While I don’t necessarily agree with Jackendoff’s use of the semantic primitives, and while I recognize that this comes from a book that is from the early 80’s, I still want to present these ontological categories because they represent one way that the world is sliced, and they have interesting correlations to wh– question words.
Frankly, they are a little too close to Aristotalian categories for me to have much use for them in the stuff I am doing, but still, this represents an interesting perspective that ties in with ethnographic inquiry [specifically James Spradley’s work in Participant Observation].
Jackendoff proposes categories like THING, PLACE, DIRECTION, ACTION, EVENT, MANNER, AMOUNT and proposes a correlate question word which would access this category.
Spradley talks about 9 cultural dimensions: SPACE, OBJECT, ACT, ACTIVITY, EVENT, TIME, ACTOR, GOAL, FEELING, and looking at these nine dimensions in a matrix provides an ethnographer with 81 questions to keep their observations focused. But Jackendoff is more interested in seeing how these types of categories are manifest in linguistic structure, and less interested in modeling culture.
What I want to know is whether or not there is a cognitive connection to these types of categories. Are they merely semantic primitives to an artificially created linguistic system or are they psychologically real? I have a feeling that they are semantic primitives, and that means they don’t really matter that much to me.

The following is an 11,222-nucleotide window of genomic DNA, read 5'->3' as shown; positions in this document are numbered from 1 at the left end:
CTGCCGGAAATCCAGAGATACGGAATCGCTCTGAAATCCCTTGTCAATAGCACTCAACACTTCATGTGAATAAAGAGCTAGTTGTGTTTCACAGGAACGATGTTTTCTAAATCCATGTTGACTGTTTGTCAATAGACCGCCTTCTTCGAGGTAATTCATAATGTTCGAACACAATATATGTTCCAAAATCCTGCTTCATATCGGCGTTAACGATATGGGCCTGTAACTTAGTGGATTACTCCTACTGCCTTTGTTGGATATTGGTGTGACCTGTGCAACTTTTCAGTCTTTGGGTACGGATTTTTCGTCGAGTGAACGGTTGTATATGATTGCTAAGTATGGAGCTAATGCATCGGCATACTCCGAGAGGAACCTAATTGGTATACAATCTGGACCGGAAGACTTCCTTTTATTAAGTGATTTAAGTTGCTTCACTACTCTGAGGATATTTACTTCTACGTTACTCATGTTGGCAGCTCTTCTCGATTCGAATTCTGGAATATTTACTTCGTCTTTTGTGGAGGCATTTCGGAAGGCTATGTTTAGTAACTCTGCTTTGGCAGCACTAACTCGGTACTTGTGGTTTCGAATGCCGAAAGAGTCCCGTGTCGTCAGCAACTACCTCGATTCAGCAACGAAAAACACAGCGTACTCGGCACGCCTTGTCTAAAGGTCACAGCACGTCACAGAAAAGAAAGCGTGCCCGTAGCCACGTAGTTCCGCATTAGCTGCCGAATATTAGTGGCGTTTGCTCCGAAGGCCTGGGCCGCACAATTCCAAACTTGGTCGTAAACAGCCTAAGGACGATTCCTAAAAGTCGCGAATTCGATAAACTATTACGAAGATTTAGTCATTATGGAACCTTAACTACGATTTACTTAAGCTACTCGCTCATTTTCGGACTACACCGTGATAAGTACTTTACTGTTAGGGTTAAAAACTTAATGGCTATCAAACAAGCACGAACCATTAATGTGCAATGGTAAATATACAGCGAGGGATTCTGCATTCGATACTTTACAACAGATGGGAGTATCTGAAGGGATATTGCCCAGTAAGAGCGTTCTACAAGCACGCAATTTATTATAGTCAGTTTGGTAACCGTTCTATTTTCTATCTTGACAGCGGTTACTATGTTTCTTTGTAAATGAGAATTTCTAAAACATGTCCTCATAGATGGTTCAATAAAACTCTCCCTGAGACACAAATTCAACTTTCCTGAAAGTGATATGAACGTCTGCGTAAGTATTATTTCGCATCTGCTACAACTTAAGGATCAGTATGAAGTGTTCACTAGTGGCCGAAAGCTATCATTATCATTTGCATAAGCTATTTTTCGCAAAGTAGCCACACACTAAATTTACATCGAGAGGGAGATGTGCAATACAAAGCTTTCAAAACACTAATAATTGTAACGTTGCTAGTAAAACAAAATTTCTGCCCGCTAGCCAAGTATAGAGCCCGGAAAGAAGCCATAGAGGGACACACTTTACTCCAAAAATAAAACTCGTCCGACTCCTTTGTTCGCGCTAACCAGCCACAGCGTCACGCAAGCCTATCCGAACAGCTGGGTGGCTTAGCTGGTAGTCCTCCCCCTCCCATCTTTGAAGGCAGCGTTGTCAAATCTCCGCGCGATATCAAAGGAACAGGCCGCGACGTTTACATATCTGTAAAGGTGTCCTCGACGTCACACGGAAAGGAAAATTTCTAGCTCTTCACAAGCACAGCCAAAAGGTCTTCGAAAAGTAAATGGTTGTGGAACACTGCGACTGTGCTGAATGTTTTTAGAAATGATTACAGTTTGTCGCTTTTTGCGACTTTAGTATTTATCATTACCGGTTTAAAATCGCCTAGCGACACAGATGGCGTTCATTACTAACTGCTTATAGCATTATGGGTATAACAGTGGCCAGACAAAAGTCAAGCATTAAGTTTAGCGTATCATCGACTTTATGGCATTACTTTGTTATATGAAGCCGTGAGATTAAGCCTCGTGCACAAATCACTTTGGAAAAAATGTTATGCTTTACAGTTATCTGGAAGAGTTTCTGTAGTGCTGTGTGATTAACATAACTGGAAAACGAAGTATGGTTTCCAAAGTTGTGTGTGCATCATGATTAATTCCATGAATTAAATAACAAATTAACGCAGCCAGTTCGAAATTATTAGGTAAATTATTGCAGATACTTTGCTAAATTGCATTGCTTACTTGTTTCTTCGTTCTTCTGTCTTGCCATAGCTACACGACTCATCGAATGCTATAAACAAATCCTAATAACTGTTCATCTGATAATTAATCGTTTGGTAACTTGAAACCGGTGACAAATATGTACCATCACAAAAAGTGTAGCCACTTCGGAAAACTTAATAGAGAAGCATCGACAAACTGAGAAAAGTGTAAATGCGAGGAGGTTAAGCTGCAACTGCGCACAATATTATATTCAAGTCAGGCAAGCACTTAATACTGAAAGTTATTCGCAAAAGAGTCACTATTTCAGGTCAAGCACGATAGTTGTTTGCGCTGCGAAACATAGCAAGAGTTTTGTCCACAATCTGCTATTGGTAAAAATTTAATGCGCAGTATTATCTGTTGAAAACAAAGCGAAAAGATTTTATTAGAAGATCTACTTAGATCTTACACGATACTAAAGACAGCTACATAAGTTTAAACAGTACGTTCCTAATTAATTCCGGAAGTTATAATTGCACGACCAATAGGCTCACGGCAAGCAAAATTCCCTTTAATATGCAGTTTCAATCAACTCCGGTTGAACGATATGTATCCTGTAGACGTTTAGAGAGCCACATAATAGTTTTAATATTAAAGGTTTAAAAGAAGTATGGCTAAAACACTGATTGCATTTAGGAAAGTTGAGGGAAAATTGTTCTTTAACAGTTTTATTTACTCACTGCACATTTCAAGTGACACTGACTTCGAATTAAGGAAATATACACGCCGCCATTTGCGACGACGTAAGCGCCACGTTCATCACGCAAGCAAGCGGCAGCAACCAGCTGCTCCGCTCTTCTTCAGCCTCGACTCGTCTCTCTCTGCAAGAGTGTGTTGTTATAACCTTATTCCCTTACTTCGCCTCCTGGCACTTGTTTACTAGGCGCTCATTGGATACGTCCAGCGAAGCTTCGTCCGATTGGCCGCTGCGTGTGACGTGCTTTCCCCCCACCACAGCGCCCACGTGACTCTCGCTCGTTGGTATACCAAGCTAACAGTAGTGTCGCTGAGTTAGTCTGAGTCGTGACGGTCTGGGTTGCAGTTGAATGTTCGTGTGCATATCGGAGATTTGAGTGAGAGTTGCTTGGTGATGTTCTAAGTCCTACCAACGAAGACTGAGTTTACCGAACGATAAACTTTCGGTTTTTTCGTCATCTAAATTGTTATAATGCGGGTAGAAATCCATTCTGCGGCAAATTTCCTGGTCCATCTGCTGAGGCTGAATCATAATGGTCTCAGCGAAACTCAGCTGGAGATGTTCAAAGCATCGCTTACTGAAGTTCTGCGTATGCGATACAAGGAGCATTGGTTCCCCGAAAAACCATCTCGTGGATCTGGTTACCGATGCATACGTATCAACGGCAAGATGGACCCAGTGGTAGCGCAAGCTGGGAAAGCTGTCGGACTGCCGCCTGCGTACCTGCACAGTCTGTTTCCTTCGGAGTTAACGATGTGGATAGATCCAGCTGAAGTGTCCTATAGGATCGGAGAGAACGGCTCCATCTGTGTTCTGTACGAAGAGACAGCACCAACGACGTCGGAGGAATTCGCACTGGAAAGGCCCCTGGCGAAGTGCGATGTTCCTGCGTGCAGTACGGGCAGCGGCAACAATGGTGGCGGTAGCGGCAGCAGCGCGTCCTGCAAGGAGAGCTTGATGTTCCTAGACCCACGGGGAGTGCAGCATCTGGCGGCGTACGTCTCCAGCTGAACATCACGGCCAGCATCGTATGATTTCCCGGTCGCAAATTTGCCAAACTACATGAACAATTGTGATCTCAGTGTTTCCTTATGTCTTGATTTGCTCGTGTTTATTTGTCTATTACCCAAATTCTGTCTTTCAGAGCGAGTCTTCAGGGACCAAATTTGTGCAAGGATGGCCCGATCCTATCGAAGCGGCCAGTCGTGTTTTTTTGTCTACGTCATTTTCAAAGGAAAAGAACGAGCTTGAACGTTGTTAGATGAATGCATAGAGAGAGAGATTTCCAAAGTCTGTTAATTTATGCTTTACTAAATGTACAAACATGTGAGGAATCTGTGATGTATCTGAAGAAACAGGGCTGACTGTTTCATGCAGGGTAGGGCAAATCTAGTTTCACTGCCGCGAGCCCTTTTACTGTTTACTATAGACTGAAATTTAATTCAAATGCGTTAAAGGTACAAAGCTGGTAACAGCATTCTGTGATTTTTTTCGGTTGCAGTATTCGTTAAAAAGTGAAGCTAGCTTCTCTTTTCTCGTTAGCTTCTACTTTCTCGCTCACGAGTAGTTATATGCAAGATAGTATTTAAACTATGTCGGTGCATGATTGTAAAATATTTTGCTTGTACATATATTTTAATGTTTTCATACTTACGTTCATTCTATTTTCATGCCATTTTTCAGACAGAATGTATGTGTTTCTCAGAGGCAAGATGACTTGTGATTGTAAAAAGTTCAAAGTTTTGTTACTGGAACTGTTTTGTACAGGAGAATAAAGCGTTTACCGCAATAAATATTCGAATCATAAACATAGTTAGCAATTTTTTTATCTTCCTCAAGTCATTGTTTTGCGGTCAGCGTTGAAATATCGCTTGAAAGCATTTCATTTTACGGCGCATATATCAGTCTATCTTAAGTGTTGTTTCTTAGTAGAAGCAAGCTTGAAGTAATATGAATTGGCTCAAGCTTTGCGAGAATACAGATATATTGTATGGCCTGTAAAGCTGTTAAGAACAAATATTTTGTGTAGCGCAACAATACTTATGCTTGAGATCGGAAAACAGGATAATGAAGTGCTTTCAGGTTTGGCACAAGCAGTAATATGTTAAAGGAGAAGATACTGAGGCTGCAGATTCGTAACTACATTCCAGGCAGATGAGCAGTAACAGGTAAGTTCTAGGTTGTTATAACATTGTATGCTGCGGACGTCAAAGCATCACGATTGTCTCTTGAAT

So I want to make them matter to me. They don’t fit with my views of linguistic structure, perhaps they will be useful with a study of culture. I wonder if a correlation can be drawn between Jackendoff’s categories and Spradley’s dimensions?
Here is my sample try at interweaving these three lists: [key: SPRADLEY – JACKENDOFF – WH-QUESTION WORD]
SPACE – PLACE – WHERE
OBJECT – THING – WHAT
ACT – ACTION – WHAT
ACTIVITY – ? – WHAT
EVENT – EVENT – WHAT
TIME – ? – WHEN
ACTOR – ? – WHO
GOAL – ? – ?
FEELING – ? – ?
? – DIRECTION – WHERE
? – MANNER – HOW
? – AMOUNT – HOW MUCH
? – ? – WHY
Well, it seems like none of the lists have complete correspondence.
Some of Spradley’s dimensions come up lacking linguistics expression and ontological category status.
Some of Jackendoff’s ontological categories lack a dimension.
Some of the question words lack dimensions and categories.
hmmm….. what does this mean?
For now I am going to put these away in my mental filing cabinet and maybe pull them out later.
Evans, V. & Green, M. (2006) Cognitive Linguistics: an introduction, LEA
Jackendoff, R. (1983) Semantics and Cognition, MIT
Spradley, J. P. (1980) Participant Observation, Holt Rinehart and Winston